Analysis of the Displacement Field of Soft Rock Samples During UCS Tests by Means of a Computer Vision Technique

  • Nunzio Luciano FazioEmail author
  • Marco Leo
  • Michele Perrotti
  • Piernicola Lollino
Original Paper


The measurement of rock sample displacement during laboratory testing is generally carried out by means of instrumental devices, which are capable of detecting average or local sample displacements, but are subjected to various error measurements; instrumental errors especially increase when localization takes place in the rock sample and macro-cracking develops. Photogrammetric techniques and, more recently, computer vision techniques based on non-contact digital image change detection propose an interesting alternative in this field, since they allow for detecting, with high precision, the visible displacement field of the rock sample external surface. This work is aimed at presenting the results of the application of an advanced computer vision technique to the assessment of the evolving displacement field of soft calcarenite samples subjected to uniaxial compression test. The corresponding results confirm that the technique is capable of detecting, with high level of accuracy, both the pre-failure displacement evolution, when continuity conditions still exist in the sample, and in the post-failure state, when large fissuring occur and a clear failure mechanism develops in the sample. A comparison between the results obtained from the technique here proposed and those resulting from a more conventional digital image correlation technique is also provided, highlighting a clear improvement in terms of accuracy of the images and capability of detecting the failure mechanisms of the samples.


Change detection Digital image Soft rock Failure Monitoring Precursory signs 



  1. Andriani GF, Walsh N (2007) The effects of wetting and drying, and marine salt crystallization on calcarenite rocks used as building material in historic monuments. In: Prikryl R, Smith BJ (eds) Building stone decay: from diagnosis to conservation. Geological Society, London, pp. 179–188 (Special Publications, v. 271) Google Scholar
  2. Andriani GF, Walsh N (2010) Petrophysical and mechanical properties of soft and porous building rocks used in Apulian monuments (south Italy). Geol Soc Lond Spec Publ 333:129–141CrossRefGoogle Scholar
  3. Birgisson B, Bloomquist D, McVay M (2009) Devices, systems, and methods for measuring and controlling compactive effort delivered to a soil by a compaction unit. US PatentGoogle Scholar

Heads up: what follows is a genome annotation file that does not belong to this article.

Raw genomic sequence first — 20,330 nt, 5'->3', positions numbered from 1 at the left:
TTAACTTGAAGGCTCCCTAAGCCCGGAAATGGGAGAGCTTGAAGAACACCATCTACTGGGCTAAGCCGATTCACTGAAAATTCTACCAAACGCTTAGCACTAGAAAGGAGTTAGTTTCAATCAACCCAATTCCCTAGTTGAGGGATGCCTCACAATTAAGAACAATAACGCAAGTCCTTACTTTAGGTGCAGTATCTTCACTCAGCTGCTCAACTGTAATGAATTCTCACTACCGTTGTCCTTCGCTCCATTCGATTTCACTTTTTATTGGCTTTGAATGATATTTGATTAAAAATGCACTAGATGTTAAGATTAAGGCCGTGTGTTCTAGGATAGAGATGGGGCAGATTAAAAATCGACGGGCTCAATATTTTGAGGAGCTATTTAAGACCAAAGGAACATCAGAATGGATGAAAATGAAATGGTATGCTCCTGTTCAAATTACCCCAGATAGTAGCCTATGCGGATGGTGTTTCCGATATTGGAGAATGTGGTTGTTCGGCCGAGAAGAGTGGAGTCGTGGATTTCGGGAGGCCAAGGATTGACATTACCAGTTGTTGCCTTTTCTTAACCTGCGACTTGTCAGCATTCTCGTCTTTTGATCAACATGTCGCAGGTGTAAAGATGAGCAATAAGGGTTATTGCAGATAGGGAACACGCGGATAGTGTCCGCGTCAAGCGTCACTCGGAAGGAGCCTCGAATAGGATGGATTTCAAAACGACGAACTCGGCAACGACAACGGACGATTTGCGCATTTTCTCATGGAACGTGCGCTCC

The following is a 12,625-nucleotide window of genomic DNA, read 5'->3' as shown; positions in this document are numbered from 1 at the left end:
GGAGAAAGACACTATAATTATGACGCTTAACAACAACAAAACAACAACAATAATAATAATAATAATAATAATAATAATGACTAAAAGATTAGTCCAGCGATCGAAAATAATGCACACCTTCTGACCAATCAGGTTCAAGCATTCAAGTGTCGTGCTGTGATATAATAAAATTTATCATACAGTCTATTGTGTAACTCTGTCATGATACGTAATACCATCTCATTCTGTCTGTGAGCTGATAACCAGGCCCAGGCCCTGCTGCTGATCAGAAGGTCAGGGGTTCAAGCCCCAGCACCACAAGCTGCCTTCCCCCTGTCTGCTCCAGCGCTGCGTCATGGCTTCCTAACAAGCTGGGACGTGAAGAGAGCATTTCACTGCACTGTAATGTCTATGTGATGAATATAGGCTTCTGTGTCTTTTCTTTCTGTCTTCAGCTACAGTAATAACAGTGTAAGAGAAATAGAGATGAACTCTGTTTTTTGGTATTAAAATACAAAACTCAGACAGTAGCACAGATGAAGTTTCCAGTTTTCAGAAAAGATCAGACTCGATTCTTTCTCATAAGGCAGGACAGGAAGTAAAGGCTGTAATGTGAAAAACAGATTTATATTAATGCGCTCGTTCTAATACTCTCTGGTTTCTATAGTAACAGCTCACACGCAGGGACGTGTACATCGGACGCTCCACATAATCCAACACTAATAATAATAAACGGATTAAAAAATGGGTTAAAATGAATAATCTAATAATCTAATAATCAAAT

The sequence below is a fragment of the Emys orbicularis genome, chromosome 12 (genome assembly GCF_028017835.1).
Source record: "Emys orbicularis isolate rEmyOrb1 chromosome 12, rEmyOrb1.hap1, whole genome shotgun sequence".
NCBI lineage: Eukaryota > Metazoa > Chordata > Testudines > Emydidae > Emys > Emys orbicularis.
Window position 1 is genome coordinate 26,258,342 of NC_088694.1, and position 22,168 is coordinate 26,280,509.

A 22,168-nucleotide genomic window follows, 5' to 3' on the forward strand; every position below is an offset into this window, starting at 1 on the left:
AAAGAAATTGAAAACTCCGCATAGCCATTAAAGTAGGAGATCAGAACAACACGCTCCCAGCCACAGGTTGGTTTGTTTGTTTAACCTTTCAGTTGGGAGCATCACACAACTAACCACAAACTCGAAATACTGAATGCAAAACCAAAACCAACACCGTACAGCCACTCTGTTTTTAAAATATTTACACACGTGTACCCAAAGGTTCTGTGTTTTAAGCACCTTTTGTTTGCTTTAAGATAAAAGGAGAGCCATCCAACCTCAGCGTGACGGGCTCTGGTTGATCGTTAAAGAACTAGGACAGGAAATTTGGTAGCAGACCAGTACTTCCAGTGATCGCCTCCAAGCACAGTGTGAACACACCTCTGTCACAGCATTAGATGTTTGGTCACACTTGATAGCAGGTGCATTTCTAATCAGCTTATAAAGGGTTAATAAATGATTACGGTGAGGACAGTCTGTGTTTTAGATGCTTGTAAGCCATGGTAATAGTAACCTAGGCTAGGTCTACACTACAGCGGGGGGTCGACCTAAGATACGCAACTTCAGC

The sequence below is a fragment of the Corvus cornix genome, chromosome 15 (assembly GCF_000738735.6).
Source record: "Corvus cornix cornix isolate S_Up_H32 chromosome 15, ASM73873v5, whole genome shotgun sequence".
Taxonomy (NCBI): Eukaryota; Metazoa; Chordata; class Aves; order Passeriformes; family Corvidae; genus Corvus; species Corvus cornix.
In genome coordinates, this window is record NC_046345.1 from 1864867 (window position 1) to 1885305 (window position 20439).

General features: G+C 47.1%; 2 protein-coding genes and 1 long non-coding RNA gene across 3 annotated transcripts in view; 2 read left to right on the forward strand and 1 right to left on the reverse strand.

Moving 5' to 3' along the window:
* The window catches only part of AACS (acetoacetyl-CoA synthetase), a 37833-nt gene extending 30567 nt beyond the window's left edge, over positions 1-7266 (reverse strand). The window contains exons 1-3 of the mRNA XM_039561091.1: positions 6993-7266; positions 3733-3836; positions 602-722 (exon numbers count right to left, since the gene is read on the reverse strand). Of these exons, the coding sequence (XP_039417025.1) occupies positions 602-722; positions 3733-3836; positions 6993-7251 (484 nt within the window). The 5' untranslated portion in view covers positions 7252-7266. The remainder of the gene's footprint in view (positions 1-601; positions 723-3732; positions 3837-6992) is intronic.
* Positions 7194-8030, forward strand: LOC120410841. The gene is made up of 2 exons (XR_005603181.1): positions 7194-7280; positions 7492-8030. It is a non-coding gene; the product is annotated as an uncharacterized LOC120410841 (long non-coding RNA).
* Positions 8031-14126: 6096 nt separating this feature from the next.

4. Bomarito GF, Hochhalter JD, Ruggles TJ, Cannon AH (2017) Increasing accuracy and precision of digital image correlation through pattern optimization. Opt Lasers Eng 91:73–85CrossRefGoogle Scholar
  5. Chu TW, Su SF, Chen MC, Xu SSD, Hwang KS (2016) Edge enhanced SIFT for moving object detection. In: 3rd international conference on IEEE informative and cybernetics for computational social systems (ICCSS), 11–14Google Scholar
  6. Ciantia MO, Castellanza R, Di Prisco C (2015) Experimental study on the water-induced weakening of calcarenites. Rock Mech Rock Eng 48:441–461CrossRefGoogle Scholar
  7. Fischler MA, Bolles RC (1981) Random sample consensus: a paradigm for model fitting with applications to image analysis and automated cartography. Commun ACM 24:381–395 (06/1981) CrossRefGoogle Scholar
  8. Gorodetskyi O, Hütter M, Geers MG (2017) Detecting precursors of localization by strain-field analysis. Mech Mater 110:84–97CrossRefGoogle Scholar
  9. Hall SA, De Sanctis F, Viggiani G (2006) Monitoring fracture propagation in a soft rock (Neapolitan Tuff) using acoustic emissions and digital images. Pure Appl Geophys 163(10):2171–2204CrossRefGoogle Scholar
  10. Hartmann C, Wang J, Opristescu D, Volk W (2018) Implementation and evaluation of optical flow methods for two-dimensional deformation measurement in comparison to digital image correlation. Opt Lasers Eng 107:127–141CrossRefGoogle Scholar
  11. Hudson JA, Brown ET, Fairhurst C (1971) Optimizing the control of rock failure in servo-controlled laboratory tests. Rock Mech 3:217–224CrossRefGoogle Scholar
  12. ISRM (1981) Suggested methods for monitoring rock movements using inclinometers and tiltmeters. Rock characterization, testing and monitoring, ISRM suggested methods. Pergamon Press, Oxford, pp 187–199Google Scholar
  13. ISRM (1984) Suggested methods for surface monitoring of movements across discontinuities. ISRM Commission on standardization of laboratory and field tests. Int J Rock Mech Min Sci Geomech Abstr 21(5):265–276Google Scholar
  14. ISRM (2015) Suggested methods for rock characterization, testing and monitoring, 2007–2014. R. Ulusay ed., Springer, New York, p 280Google Scholar
  15. ISRM (International Society for Rock Mechanics) (1978) Suggested methods for the quantitative description of discontinuities in rock masses. Int J Rock Mech Min Sci Geomech Abstr 15:319–368CrossRefGoogle Scholar
  16. ISRM (International Society for Rock Mechanics) (1979) Suggested methods for determining the uniaxial compressive strength and deformability of rock materials. Int J Rock Mech Min Sci 16(2):135–140Google Scholar